From the very early beginnings to the last standard engine, this programme celebrates the proud heritage of innovation and development of British steam locomotives.

Just like the horses that the early locos were designed to replace, it soon became apparent that different types were needed for different tasks, the slow heavy freights needed to be strong steady engines, while the fast express trains needed something more akin to a racehorse.

The need for specialisation quickly developed and primitive locomotives were replaced with everything from freight and tank engines to narrow gauge as well as mixed traffic types and , of course express passenger trains.

Each classification of main loco type is carefully indexed so you'll quickly be able to find any particular scene or your favourite engine from the Rocket to the Mallard and The Flying Scotsman.

The steam engine was invented in Britain over 200 years ago and many people still consider it to be the romantic form of transport, so sit back and enjoy this nostalgic journey.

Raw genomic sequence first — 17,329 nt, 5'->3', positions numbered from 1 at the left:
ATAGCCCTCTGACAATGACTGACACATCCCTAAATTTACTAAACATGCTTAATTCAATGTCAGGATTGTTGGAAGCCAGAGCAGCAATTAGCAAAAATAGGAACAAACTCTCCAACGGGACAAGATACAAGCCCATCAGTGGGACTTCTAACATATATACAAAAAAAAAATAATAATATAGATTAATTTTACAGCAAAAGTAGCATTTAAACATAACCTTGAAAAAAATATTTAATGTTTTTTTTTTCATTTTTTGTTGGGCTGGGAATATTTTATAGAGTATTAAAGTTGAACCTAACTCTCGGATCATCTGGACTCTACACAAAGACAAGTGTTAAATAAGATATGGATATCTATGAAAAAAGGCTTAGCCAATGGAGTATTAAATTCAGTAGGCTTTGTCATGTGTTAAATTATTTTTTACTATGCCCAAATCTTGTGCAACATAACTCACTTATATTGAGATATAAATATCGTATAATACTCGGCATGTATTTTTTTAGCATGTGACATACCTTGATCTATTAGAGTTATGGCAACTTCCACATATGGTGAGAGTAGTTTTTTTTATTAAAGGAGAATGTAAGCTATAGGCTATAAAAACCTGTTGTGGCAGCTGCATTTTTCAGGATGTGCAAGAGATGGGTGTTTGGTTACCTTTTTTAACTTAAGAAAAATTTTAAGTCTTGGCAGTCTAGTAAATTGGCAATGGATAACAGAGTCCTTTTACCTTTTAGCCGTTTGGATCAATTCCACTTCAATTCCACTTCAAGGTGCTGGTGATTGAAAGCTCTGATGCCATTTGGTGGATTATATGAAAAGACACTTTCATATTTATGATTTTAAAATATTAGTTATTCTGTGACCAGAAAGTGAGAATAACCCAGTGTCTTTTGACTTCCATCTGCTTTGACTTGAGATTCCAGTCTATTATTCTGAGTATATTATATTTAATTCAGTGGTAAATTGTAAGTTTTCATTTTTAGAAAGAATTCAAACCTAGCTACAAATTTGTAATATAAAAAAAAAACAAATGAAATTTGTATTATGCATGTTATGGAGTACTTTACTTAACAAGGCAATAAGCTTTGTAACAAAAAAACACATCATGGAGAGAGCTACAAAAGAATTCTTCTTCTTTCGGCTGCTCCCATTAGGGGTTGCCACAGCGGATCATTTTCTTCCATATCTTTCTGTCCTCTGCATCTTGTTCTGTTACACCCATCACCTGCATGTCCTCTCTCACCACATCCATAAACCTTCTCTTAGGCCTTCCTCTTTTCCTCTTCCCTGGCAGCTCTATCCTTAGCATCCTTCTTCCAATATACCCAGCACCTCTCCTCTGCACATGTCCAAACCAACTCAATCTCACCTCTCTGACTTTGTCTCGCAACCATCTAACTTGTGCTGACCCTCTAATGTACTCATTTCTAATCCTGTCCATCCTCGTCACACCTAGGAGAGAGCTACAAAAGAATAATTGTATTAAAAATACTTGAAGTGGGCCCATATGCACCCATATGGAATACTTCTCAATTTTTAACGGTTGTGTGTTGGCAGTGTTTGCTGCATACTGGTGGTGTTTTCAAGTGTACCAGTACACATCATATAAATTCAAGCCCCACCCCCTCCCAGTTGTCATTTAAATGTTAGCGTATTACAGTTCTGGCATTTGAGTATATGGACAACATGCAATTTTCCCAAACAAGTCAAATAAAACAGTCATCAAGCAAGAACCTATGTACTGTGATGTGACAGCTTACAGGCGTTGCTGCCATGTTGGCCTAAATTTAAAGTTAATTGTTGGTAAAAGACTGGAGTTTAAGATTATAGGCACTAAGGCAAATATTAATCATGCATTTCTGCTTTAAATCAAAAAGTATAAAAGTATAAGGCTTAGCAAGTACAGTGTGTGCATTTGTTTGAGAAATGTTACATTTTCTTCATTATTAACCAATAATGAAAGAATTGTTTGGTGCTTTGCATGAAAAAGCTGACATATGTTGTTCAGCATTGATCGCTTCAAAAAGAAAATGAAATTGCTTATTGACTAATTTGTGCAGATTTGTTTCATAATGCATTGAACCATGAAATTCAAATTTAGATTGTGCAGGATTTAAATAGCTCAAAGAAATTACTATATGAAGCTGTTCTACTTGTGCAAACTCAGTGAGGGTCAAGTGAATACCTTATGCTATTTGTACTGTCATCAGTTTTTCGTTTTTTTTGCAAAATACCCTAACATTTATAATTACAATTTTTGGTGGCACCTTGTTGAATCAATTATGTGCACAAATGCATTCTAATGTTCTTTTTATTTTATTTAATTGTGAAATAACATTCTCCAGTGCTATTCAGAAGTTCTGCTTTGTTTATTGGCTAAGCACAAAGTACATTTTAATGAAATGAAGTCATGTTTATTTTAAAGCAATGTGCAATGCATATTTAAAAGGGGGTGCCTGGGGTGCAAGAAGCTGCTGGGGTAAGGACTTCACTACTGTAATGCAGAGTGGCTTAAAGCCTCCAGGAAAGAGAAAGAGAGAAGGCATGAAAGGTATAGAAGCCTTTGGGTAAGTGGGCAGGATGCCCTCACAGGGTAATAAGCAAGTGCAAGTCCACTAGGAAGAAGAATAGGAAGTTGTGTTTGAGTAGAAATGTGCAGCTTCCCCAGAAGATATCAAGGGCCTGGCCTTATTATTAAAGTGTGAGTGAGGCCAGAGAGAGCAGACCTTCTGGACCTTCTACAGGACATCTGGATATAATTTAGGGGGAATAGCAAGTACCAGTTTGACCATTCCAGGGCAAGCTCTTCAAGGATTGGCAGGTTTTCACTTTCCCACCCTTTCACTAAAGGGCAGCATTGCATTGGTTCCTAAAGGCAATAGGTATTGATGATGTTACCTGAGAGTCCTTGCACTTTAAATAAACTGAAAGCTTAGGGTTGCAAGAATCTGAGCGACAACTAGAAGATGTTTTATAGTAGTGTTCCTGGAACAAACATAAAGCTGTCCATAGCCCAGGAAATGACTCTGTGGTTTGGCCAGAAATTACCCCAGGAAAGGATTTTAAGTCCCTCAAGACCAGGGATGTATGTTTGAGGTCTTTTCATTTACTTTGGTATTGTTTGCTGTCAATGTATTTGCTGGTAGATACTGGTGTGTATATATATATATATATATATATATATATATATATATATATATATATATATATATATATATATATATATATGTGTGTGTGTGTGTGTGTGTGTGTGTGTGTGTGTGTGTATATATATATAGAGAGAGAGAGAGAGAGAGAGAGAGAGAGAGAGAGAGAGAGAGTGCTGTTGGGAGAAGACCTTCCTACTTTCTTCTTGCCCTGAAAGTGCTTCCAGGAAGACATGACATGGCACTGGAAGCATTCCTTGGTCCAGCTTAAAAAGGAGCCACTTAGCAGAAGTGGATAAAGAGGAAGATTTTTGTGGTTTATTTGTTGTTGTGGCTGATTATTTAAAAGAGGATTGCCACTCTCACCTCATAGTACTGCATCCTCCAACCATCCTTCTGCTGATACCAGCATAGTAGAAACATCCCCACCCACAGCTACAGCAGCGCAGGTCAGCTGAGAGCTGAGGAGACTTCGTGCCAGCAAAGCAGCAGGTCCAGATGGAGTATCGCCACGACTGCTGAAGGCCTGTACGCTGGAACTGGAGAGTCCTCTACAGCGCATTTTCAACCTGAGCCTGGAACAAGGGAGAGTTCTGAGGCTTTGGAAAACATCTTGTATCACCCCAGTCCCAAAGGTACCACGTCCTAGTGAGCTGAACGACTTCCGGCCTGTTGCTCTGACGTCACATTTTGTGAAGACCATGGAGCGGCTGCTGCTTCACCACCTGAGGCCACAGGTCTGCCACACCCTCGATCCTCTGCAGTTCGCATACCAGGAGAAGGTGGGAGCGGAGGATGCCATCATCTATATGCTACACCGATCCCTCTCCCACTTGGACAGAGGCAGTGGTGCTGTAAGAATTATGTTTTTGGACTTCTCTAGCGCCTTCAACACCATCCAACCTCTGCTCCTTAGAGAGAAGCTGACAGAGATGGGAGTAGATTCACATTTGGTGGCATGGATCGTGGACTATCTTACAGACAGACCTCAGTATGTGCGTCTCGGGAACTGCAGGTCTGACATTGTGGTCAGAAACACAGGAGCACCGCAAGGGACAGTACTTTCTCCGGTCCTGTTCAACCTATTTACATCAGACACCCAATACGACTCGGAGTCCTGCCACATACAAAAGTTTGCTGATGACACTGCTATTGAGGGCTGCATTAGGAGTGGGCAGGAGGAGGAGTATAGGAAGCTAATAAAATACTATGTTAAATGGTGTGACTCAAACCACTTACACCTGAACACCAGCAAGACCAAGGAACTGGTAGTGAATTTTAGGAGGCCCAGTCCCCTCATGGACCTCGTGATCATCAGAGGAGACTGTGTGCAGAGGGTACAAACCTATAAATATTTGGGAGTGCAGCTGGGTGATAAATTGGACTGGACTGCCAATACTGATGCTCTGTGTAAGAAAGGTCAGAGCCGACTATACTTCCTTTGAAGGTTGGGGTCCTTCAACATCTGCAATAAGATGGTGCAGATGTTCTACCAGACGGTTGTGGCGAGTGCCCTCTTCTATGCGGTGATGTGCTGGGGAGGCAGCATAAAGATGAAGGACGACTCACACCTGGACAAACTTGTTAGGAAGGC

Intercity Norwich

Norwich to London a drivers eye view

Filmed from the driving cab of a class 86 electric loco, hauling a rake of predominantly MK2 coaches still in BR Intercity colours.

In 1997 Intercity Anglia was the last of the former sectors to retain the distinctive livery in privatisation.

With a top speed of 100 mph, the hourly service trains normally covered the 115 miles between the capitol of East Anglia and Londons Liverpool Street Station in well under 2 hours giving us the opportunity of seeing this interesting route almost in entirety.

Ipswich To Cambridge: A Drivers Eye View

Take a trip from Ipswich to Cambridge seen from the Drivers View.

Running Time: 75 minutes

Ipswich to Felixstowe: A Drivers Eye View

All aboard as we take a train ride to Felixstowe as seen from the cab of a class 156 diesel multiple unit.

Stopping at Westerfield, Derby Road, Trimley before arriving at Felixstowe

Ipswich to Lowestoft: A Drivers Eye View

All aboard as we take a train ride to Lowestoft as seen from the drivers cab of a class 170 diels multiple unit.

Stoping at Westerfield, Woodbridge, Melton, Wickham Market, Saxmundham, Darsham, Halesworth, Barmpton, Beccles, Oulton Broad South before arriving at Lowestoft.